I have a hard time saying no to sugar/carbs when I am triggered. I get triggered by emotions (stress) and by cues, or both a the same time, a disaster. Every day I have to pass close to several food stores when taking public transportation, going to work, going home, everywhere there are vending machines ect.
So how can I learn to say no to pick up the food and act consequently? I have learned about the prefrontal cortex and the reptilian brain and I understand the mechanism, but I have a really hard time with impulse control. I usually make a plan and then two seconds later I act differently.
Miriam, I know what you are talking about. As a sugar addict, we need many, many tools in order to recover. Food is a small part of this and most people work only on the food plan.
Stressors create a cascade of hormonal and neurotransmitter changes and lead to cravings. Eating sugar creates stressors and so on. A merry-go-round. One thing I teach is to have contact with a food sponsor in the early days of recovery. Someone you can call and talk to when you pass the trigger stations, i.e vending machines and such. Knowing about and understanding the brain, great work you have done and necessary is a start but willpower doesn’t help. It is like trying to teach a crocodile heel!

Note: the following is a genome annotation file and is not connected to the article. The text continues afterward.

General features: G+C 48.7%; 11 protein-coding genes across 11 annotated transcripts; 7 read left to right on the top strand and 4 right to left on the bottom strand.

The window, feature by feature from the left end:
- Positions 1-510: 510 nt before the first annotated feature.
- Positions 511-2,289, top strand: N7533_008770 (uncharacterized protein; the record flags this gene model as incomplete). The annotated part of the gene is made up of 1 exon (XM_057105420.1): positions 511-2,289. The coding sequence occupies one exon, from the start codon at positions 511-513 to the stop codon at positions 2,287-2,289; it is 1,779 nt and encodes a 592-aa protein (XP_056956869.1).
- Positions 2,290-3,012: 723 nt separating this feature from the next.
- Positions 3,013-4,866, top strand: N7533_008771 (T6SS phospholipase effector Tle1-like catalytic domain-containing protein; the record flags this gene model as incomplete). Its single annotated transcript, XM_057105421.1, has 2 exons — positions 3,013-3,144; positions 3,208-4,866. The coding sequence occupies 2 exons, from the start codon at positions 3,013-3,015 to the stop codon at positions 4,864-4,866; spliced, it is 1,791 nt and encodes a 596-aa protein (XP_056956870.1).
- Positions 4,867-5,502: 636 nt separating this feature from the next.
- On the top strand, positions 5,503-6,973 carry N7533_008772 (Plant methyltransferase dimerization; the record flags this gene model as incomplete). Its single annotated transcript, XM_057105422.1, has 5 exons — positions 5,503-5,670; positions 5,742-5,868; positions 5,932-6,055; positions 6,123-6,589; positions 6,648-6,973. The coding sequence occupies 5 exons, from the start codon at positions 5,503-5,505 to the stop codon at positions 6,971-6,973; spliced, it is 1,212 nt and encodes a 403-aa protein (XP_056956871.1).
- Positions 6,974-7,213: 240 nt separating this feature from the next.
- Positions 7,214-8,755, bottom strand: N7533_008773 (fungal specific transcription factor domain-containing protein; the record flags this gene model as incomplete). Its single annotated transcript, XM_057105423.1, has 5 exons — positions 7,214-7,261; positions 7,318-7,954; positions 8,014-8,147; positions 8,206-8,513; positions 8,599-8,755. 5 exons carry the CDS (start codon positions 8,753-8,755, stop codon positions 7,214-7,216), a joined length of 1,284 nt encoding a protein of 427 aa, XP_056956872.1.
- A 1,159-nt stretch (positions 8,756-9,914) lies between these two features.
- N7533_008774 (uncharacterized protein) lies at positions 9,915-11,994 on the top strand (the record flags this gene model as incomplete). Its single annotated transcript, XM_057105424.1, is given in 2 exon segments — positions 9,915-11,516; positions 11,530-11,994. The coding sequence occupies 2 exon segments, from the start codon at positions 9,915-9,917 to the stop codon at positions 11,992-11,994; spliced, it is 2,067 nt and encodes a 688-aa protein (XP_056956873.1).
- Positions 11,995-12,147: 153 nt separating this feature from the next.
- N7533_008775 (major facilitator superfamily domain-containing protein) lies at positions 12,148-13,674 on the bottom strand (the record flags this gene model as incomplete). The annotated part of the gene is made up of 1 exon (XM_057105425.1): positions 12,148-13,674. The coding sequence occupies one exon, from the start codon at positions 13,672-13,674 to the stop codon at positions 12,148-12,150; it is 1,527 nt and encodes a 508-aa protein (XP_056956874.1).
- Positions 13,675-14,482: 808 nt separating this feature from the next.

The best book to teach us how to think about “risk situations” and how to implement strategies for dealing with and be aware of our warning signs is “Staying Sober” by Terence Gorski. It helped me immensely. Another tool is to write a post in our support group on Facebook. We will share our experiences and how we have dealt with this and many other situations that we encounter in recovery. Welcome onboard and remember to take it one day at a time.
Wish you a great recovery,